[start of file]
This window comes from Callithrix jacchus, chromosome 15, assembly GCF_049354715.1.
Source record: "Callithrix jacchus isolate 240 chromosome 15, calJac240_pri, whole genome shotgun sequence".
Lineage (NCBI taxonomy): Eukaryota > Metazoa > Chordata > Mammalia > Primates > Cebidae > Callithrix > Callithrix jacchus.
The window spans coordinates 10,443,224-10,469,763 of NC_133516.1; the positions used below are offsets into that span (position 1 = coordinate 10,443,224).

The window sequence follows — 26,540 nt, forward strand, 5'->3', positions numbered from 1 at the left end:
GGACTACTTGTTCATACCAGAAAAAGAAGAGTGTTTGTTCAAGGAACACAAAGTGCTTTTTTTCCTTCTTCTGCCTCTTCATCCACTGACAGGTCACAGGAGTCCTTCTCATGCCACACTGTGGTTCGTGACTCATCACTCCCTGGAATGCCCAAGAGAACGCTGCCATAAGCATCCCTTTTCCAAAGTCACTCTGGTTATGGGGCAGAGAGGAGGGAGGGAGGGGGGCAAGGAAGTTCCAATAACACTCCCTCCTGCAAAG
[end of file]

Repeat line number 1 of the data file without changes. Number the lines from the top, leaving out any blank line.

This window comes from Callithrix jacchus, chromosome 15, assembly GCF_049354715.1.